I have experienced 6-8 high altitude thunderstorm severe updrafts in commercial aircraft.. When the aircraft entered the updraft, there is a lot of turbulence, the climb rate goes off scale climb, and the gusty updraft causes the IAS to vigorously fluctuate at very high indicated speeds. The aircraft actually doesn’t enter a high speed stall because the highest IAS’s are transitory. With the Airbus near its operating ceiling, the high speed stall speed approaches the low speed stall speed. You should never fly a commercial airliner near its maximum operating altitude, which QZ 8501 did, unless there is no turbulence. If the PCOS senses hi-speed during the updraft, it would take over, raise the nose and reduce thrust. When they exited the updraft, maybe only 10 seconds later, the nose up aircraft would immediately enter a very aggravated low speed stall. Providing that the PCOS had not already taken control due to high airspeed, the pilots should keep the nose level and the throttles forward during the updraft, ignoring any very temporary hi-speed stall airspeeds. Then, when the aircraft leaves the updraft, the engines are spooled up, and the nose is not abnormally high. If the airspeed falls abruptly to below stall speed, it quickly recovers. If the IAS fell abruptly to a stall airspeed, and the PCOS took control, there would be no chance for recovery. As detailed earlier, the retired Airbus engineers sunning themselves on Monaco Beach did not program the PCOS to recover from a high altitude stall. Since it could not recover from the stall, and it would not relinquish control back to the pilots due to the low airspeed, there was no possible recovery.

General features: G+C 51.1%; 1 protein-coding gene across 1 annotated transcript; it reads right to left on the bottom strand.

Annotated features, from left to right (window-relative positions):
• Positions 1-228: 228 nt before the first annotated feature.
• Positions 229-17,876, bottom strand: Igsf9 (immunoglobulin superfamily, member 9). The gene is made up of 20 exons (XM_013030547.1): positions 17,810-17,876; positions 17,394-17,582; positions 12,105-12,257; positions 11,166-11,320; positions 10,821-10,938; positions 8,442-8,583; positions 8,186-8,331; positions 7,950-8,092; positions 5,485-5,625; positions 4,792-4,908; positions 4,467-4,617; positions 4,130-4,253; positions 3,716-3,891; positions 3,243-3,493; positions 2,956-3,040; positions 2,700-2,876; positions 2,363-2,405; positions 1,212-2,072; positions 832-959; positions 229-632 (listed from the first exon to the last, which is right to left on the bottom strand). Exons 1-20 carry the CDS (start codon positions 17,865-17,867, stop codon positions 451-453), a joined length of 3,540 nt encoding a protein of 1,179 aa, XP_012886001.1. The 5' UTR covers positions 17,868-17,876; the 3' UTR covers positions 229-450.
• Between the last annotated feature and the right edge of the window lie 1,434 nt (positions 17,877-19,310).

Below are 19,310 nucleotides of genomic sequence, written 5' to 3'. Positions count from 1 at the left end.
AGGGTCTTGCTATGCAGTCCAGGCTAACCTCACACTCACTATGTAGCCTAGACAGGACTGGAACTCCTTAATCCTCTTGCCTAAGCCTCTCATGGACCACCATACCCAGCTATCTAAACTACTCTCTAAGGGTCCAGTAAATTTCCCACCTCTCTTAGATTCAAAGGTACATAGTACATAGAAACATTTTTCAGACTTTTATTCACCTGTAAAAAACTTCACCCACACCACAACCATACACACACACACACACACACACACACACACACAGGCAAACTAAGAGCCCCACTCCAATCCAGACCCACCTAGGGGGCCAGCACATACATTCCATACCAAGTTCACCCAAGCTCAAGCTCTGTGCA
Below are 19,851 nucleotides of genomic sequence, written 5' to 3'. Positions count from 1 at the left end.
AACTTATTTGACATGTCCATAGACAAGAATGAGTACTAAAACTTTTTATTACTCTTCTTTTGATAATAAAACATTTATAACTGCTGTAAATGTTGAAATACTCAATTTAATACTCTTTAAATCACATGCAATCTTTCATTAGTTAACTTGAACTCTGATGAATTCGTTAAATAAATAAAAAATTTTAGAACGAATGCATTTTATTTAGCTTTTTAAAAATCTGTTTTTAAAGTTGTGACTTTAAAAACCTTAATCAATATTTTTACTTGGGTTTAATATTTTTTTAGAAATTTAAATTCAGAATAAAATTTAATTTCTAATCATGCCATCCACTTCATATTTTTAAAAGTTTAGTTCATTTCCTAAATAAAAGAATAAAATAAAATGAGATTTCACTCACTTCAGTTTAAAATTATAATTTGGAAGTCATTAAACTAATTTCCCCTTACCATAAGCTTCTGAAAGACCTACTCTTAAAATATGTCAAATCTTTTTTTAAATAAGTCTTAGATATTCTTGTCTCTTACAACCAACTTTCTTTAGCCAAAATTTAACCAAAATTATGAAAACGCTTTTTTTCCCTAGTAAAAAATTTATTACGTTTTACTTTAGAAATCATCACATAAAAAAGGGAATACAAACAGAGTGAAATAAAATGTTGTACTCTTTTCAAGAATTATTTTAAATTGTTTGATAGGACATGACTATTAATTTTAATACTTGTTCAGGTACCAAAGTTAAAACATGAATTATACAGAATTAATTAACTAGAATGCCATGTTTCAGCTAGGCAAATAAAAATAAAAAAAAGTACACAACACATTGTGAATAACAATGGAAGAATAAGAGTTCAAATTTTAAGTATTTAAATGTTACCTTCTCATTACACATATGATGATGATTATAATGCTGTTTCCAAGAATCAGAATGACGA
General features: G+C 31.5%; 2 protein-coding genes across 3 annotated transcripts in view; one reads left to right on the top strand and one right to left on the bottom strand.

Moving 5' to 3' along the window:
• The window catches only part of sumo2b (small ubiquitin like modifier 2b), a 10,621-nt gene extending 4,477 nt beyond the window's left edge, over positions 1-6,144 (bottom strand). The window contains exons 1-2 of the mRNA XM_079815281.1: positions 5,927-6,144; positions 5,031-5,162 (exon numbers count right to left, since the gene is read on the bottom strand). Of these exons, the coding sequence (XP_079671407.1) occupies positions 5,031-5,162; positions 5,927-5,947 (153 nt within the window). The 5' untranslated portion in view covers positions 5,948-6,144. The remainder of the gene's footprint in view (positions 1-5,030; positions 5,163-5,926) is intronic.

Airbuses have been flying for many years with this hidden, fatal flaw. Most large airline pilots know not to enter thunderstorm areas while flying at altitudes near the aircrafts maximum, so it is rare for an Airbus to stall if it is required to enter a thunderstorm, and encounters an updraft. Weather radar returns are caused by the amount of embedded moisture. Updrafts contain the most moisture, thus provide the strongest radar return. Thus, updrafts are normally avoided.